Pink in the Rink

WESTFIELD - Noble Hospital is a presenting media sponsor of the Springfield Falcons’ Pink in the Rink event on March 1 against the Providence Bruins. This annual event helps to raise funds for and awareness of breast cancer. Falcons players wear special pink jerseys that will be autographed and auctioned off after the event. In addition to the hockey game, breast cancer survivors will be honored, there will be special giveaways and raffles and Noble Hospital will have an information booth. Breast cancer survivors and members of our support group The Pink W.A.Y. will also be attending. Pink bracelets will be available for donations at the Noble table. Funds raised will go towards Noble’s Center for Comprehensive Breast Health and breast cancer awareness programs. Please support Noble Hospital by purchasing tickets to the game at or by visiting the Community Development Office. For more information, please contact the Community Development Office at or call (413) 568-2811 x5980. Tickets will be sold from the Falcons online or at the box office for $20 each.

Financial Workshop WESTFIELD - Beginning on March 3, the Westfield Senior Center will be the host site for a three week workshop series on personal financial literacy for older adults. With funding from the State Treasurer’s Office, this unique program is designed to provide financial education to seniors. Workshop participants will begin with a financial self-assessment, identifying realistic financial goals, net worth and budgeting. In addition, “money mentors” will be available to assist participants on a one-on-one basis with general financial guidance, support, and motivation following the completion of the workshop series. The workshops will be held on Mondays March 3, 10 and 17 from 10 a.m. to 11:30 a.m. There is no charge for participation in the series and all materials will be supplied. Advance registration is necessary because space is limited. For more information or to sign up for the series, please call the Senior Center at 562-6435.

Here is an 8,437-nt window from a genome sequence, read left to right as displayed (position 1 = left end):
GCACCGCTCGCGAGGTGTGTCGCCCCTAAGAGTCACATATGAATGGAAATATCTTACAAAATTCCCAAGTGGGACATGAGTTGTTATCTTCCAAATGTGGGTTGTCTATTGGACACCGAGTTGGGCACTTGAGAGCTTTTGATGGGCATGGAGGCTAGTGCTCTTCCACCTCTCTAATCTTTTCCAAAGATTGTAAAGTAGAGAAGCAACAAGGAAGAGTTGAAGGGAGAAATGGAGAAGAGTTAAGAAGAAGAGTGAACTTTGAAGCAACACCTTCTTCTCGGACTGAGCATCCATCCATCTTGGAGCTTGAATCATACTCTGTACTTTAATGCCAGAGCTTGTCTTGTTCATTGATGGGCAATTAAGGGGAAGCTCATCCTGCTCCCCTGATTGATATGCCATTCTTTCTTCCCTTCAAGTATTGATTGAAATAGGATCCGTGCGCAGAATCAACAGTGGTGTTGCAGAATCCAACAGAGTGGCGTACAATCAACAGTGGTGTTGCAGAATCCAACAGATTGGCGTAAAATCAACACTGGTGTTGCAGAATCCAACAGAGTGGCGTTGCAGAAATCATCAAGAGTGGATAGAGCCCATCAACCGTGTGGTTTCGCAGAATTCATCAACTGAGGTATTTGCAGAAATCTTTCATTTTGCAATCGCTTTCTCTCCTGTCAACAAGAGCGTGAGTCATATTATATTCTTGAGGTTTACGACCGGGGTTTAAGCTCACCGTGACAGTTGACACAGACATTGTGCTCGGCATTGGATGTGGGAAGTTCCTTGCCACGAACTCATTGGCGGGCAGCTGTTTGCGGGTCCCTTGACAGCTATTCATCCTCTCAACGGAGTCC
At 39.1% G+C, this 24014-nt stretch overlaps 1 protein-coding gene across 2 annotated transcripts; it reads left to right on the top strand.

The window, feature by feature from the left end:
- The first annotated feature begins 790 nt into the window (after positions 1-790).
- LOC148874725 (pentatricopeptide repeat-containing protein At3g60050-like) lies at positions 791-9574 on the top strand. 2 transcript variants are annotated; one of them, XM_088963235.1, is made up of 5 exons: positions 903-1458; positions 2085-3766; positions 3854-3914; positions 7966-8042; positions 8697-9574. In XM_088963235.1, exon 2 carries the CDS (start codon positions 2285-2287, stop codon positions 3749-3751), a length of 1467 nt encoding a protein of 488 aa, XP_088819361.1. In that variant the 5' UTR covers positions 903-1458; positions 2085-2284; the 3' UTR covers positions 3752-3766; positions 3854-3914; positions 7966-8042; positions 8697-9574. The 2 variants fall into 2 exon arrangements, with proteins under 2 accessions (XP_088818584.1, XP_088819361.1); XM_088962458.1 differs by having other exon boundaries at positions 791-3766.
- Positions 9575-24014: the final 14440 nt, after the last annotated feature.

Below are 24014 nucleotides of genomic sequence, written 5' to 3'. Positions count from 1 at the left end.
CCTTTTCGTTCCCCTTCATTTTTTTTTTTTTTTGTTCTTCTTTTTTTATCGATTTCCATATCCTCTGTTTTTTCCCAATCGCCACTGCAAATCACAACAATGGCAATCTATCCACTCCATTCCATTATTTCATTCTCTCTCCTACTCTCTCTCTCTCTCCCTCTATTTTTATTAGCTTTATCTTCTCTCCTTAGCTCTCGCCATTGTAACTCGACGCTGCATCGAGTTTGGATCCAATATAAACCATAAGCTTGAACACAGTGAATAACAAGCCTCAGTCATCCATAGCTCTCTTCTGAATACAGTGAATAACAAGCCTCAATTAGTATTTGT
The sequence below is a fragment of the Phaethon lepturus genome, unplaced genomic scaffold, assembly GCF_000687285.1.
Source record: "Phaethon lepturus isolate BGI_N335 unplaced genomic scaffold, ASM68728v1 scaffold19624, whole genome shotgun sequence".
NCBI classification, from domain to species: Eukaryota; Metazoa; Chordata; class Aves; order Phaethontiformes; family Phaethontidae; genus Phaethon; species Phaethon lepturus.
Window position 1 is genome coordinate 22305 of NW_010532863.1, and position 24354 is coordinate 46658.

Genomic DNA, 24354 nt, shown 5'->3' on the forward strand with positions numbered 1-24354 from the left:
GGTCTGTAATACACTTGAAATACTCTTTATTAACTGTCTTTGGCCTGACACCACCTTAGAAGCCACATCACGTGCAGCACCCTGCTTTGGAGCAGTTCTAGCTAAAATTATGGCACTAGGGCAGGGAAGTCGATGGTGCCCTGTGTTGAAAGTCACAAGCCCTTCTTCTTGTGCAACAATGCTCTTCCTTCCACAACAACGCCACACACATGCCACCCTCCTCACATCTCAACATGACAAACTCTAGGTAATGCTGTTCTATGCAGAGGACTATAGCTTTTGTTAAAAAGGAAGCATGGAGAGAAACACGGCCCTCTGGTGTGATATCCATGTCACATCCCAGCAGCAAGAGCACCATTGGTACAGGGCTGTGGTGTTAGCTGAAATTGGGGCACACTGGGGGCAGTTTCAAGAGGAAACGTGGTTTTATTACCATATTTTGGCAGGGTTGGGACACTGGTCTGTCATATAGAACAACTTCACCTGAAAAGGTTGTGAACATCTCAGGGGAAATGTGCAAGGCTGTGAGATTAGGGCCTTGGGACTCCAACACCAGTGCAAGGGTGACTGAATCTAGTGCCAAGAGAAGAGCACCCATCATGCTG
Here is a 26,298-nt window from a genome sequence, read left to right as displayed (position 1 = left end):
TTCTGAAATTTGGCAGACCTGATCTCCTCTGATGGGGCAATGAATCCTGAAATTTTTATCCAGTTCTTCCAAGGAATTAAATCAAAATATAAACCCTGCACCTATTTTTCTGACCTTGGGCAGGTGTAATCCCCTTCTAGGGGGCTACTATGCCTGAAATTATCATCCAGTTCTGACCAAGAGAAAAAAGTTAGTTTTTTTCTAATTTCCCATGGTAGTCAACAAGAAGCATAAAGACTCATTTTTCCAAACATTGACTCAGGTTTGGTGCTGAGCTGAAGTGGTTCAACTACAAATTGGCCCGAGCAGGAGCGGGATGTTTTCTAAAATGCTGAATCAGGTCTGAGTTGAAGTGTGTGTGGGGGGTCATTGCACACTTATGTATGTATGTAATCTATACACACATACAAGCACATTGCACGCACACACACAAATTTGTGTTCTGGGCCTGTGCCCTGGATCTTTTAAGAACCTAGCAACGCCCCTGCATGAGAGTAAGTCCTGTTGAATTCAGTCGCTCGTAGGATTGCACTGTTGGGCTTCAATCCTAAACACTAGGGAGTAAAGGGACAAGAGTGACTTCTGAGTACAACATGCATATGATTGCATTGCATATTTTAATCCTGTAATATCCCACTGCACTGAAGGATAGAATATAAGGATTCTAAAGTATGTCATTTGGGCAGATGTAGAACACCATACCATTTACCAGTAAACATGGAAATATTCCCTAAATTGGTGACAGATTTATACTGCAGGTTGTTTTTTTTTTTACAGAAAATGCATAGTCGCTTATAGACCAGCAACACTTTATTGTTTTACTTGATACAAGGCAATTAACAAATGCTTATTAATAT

MS Fundraiser HUNTINGTON - Four Main Street Bar and Grill in Huntington is holding the first annual Mardi Gras/multiple sclerosis (MS) fundraiser in connection with MS Awareness Week. During MS Awareness Week, March 3 to 9, people all over the nation come together to share, educate and build awareness of this disease. Different kinds of fundraisers will be available for this great cause. Chef John is making available some great cajun dishes to go along with his already awesome menu. If you want to come dressed in Mardi Gras costumes feel free to get in the spirit; prizes will be given for the the best costume. The party starts at 6 p.m. and goes to 9 p.m. on Tuesday March 4. Chef John is donating 10 percent of the sales to the MS Society. If you are unable to attend this event and want to donate you can either stop by Four Main Street and leave a check with Chef John made out to the National Multiple Sclerosis Society or you can mail a check to Sister Judith (Rosie) at Dalesandro 117 Prospect Street Chester, MA 01011.

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1⁄4 mile from Turnpike exit 3, just downhill from Econo Lodge 1 Arch Road, Westfield, MA 01085 • (413) 568-1360

Art Exhibition